WIND turbines almost the size of the London Eye could be given the go-ahead in a month’s time.

The controversial plan to put three turbines at the Honda plant, in South Marston, will come before the council’s planning committee on July 12.

There has been a campaign against the proposals since they were unveiled last summer, and lobby group Ill Wind intends to fill the council chamber when it is debated.

The turbines are almost 400ft high – about one-and-a-half times the height of the David Murray John tower.

Ill Wind chairman Des Fitzpatrick, 64, of Thornhill Road, said: “We’re not opposed to wind turbines as such. Our objection is it’s too close to residential properties.

“When we went round with our petition it was about 80 per cent signing it, saying, ‘we’re objecting too’.

“I don’t think we are nimbys. Looking at the group, many people here are actively green. I’m a vegetarian, who cycles and gets the bus rather than taking a car.

“What we are concerned about is the health of the people in the surrounding area.”

He said the noise of the turbines and the flickering caused by their huge blades would disturb the sleep of residents in South Marston.

Andrew Davidson, 60, of Highworth Road, said: “We’re not against green energy. What we are against is huge structures being erected far too close to domestic residences.

“What needs to be understood is a wind turbine 120 metres high is basically a giant moving machine creating a lot of noise, vibrations, reflections, shadows that flicker. It also interferes with TV signals.”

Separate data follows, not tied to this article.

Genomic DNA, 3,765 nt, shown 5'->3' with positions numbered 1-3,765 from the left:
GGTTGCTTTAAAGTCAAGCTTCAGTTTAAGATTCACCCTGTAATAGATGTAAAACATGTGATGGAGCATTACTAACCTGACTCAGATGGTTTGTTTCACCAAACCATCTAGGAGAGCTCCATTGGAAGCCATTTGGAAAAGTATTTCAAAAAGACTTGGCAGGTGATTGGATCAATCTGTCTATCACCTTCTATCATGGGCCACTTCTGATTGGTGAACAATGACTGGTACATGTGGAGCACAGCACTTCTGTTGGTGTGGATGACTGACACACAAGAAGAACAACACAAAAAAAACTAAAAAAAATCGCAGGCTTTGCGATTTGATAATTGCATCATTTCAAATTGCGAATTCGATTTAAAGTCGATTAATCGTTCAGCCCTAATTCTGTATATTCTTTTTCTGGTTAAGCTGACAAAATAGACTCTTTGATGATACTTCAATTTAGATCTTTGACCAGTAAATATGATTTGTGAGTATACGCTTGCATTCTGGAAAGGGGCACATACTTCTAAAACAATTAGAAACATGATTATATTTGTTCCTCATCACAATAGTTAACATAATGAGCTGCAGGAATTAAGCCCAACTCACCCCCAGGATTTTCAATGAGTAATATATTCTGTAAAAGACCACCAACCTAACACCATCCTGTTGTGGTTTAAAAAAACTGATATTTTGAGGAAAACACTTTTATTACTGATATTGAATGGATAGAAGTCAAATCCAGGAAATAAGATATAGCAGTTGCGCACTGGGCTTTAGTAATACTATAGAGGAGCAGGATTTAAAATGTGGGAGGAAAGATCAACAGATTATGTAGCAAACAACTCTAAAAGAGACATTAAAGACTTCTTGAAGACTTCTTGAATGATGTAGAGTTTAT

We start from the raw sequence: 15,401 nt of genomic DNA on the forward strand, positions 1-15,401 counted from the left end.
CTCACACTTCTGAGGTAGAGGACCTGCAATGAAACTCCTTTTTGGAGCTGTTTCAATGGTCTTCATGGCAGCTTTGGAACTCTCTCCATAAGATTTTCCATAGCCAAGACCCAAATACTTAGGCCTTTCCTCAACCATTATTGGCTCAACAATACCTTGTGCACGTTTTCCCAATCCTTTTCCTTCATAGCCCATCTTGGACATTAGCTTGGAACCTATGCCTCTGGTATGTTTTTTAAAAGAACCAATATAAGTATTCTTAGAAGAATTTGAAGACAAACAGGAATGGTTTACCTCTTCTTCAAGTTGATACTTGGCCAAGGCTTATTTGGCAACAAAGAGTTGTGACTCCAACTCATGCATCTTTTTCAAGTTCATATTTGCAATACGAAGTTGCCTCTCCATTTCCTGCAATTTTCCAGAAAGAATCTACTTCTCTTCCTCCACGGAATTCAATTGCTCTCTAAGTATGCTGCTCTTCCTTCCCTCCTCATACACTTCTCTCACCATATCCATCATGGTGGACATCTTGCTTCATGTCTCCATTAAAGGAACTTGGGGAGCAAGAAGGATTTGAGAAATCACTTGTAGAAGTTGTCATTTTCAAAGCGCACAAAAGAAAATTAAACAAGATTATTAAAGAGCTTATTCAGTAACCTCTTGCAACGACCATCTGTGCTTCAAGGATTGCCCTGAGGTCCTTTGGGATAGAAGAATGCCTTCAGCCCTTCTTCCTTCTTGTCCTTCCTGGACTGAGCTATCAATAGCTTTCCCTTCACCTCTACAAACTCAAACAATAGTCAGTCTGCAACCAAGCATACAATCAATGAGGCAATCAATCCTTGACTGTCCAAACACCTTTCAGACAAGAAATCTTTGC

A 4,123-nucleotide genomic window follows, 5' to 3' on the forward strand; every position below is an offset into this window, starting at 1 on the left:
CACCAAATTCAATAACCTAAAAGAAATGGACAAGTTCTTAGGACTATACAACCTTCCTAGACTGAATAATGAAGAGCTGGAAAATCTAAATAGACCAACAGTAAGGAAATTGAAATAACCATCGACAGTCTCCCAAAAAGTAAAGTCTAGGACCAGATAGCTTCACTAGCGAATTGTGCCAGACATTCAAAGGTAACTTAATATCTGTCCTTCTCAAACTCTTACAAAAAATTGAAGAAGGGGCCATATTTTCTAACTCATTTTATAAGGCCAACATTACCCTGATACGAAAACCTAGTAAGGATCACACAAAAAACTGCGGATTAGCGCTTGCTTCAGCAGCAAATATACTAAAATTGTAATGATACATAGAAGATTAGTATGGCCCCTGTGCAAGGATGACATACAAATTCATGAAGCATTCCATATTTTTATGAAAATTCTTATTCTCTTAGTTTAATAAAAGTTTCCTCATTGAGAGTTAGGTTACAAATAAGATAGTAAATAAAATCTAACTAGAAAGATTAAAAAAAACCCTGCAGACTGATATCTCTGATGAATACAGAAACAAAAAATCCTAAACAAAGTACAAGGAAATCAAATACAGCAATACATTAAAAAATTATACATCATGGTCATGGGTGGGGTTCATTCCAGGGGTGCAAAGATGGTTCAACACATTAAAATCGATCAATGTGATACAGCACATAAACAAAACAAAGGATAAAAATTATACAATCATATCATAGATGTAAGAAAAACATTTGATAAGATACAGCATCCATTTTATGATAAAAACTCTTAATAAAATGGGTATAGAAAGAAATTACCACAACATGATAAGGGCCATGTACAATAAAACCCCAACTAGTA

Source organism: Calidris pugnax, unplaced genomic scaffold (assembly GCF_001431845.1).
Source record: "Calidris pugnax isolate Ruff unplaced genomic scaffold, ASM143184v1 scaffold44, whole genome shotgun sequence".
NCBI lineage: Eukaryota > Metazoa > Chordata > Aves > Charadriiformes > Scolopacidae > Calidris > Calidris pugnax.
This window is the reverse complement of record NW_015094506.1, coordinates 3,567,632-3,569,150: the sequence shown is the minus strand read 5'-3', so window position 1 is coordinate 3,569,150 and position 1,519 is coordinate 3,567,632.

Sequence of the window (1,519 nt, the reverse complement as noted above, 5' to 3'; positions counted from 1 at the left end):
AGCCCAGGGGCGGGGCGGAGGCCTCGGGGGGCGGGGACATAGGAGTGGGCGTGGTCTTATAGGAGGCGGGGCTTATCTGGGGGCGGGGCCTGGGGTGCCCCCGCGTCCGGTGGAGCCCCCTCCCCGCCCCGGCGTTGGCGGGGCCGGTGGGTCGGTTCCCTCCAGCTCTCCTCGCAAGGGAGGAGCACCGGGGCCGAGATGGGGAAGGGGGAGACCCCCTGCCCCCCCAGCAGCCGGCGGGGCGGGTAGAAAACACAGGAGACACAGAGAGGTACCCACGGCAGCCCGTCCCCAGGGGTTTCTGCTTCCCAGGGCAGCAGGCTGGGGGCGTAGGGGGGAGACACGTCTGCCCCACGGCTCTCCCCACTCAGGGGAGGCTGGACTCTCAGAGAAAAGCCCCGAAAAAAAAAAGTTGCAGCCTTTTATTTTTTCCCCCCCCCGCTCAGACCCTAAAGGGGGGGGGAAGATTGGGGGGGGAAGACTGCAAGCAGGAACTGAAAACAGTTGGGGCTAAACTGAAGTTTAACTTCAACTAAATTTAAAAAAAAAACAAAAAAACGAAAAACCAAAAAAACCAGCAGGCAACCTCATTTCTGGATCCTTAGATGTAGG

The council’s planning officers are recommending that the scheme is approved and councillors are expected to go along with their opinion.

But after this week’s shock rejection of the Coate development, which saw councillors overrule officers’ advice, anything is possible, said committee chairman Coun Dale Heenan (Con, Covingham and Nythe).

“Honda is very important to Swindon and the town will do virtually anything for them,” he said.

“But are their plans for three wind turbines a step too far? That’ll be the debate for the next planning committee.”

Mike Cheshire, a spokesman for Ecotricity, the company behind the turbine plan, said: “There’s a range of opinions. We’ve been contacted by lots of people who are in favour of this.

“At the end of the day, every home and business uses energy, and we all have a say and responsibility in deciding where that comes from in the future.

“But this can make a very real contribution, not only to the amount of green energy there is in the UK.

“Every unit of green energy is one less that has to come from a traditional source.”

Paul Ormond, of Honda, said: “We’re still pursuing the matter. We’re hoping for a positive result.”